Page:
Secret Practices of Immigration Officials Put Criminals Back on the Streets

Tuesday, December 11, 2012

Since the terrorist attacks on September 11, 2001, Immigration and Customs Enforcement (ICE), along with its sister agencies, has become the largest law enforcement network in the country. But they often do not offer the same legal protections to detainees as for other criminals. That's according to a year-long investigation conducted by the Boston Globe into the inner-workings of ICE.

The investigation also found that detainees whose home countries reject them are frequently put back on the streets, even in cases involving criminals who have been convicted of murder or rape. And because of the culture of secrecy within ICE, neither the public nor their victims are notified.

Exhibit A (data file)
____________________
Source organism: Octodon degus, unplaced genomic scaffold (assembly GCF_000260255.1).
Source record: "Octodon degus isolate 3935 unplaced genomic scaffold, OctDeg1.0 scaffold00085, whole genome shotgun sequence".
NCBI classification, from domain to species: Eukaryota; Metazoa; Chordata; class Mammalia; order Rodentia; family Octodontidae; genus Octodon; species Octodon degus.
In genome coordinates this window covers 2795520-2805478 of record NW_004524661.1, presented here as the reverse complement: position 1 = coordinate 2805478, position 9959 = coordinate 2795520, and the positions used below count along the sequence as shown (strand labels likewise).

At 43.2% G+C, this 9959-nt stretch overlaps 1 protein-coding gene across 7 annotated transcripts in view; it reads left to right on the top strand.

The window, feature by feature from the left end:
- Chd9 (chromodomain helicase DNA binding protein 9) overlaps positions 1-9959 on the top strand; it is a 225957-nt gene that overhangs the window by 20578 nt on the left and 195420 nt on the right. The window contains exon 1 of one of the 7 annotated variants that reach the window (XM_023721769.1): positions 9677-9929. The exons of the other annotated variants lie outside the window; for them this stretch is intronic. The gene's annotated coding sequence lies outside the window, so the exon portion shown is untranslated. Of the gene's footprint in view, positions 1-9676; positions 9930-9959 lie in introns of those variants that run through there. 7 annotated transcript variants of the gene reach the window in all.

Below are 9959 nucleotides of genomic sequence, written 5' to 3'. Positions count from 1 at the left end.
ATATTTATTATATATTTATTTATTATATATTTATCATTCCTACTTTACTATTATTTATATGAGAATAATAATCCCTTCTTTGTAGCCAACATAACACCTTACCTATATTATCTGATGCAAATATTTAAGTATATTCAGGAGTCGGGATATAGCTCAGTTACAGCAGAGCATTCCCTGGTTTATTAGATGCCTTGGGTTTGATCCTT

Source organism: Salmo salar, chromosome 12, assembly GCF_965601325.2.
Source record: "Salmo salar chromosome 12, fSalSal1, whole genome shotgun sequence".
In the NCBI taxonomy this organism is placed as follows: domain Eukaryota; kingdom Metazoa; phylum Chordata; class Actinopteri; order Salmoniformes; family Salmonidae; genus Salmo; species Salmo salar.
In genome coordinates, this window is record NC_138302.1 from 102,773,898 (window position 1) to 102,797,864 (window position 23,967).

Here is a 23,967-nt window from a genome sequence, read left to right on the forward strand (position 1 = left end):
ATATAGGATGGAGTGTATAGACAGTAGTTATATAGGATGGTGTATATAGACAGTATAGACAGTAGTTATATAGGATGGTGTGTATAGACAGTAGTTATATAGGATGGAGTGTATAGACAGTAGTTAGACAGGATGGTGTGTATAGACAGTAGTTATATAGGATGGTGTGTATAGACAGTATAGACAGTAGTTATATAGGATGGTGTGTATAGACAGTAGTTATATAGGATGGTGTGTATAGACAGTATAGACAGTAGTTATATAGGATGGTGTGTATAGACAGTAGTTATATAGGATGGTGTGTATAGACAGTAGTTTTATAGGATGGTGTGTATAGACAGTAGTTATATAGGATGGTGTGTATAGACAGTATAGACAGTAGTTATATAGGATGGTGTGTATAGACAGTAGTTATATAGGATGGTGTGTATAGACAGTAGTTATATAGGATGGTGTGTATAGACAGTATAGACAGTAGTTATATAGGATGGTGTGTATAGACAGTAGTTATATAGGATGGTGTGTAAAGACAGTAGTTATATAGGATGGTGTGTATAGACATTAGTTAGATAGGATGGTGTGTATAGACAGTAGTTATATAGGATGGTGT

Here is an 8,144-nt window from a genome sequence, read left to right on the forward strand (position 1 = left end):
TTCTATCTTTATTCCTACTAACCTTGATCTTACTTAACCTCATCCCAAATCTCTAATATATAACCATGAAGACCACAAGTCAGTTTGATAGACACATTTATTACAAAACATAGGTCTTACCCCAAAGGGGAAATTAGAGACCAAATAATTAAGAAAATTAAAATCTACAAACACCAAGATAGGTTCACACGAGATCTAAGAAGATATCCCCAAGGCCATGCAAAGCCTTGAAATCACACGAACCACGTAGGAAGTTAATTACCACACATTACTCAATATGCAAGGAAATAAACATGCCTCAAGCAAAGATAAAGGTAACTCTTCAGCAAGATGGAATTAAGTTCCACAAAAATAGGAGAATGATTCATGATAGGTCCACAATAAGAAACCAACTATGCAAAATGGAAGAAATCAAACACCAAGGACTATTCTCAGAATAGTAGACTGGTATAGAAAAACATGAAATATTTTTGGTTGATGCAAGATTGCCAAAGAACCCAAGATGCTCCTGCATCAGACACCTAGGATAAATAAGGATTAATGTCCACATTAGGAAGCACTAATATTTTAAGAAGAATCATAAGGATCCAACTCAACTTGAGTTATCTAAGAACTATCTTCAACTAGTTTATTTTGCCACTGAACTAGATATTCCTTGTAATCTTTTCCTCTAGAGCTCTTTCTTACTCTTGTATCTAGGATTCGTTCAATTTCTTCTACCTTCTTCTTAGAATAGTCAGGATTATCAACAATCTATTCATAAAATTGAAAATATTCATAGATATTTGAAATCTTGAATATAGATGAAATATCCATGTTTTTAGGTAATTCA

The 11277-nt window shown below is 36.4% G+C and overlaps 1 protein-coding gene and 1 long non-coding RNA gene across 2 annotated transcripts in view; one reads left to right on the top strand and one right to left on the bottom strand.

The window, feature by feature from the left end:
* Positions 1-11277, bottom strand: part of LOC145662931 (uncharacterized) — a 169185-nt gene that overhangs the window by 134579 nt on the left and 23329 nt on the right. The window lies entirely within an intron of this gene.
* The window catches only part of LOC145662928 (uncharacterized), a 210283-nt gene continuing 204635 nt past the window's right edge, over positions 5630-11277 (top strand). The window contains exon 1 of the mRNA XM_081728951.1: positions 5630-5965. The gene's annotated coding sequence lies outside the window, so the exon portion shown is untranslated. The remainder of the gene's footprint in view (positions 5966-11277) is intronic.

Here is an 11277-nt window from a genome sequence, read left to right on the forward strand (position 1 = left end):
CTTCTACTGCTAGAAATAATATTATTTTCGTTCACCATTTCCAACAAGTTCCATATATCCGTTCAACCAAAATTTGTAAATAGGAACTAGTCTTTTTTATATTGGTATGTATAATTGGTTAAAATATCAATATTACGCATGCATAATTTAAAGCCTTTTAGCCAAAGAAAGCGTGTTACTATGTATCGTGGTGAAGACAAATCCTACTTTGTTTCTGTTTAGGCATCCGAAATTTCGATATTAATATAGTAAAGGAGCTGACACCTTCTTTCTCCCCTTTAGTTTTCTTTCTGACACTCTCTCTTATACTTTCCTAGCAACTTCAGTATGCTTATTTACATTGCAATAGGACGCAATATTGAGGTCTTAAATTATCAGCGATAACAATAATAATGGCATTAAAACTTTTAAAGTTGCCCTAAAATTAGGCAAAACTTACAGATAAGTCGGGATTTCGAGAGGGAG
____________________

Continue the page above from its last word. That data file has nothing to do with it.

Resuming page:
Boston Globe reporter Maria Sacchetti is on the team behind the three-part investigation.


Maria Sacchetti

Produced by:

Arwa Gunja

Leave a Comment

Register for your own account so you can vote on comments, save your favorites, and more. Learn more.
Please stay on topic, be civil, and be brief.
Email addresses are never displayed, but they are required to confirm your comments. Names are displayed with all comments. We reserve the right to edit any comments posted on this site. Please read the Comment Guidelines before posting. By leaving a comment, you agree to New York Public Radio's Privacy Policy and Terms Of Use.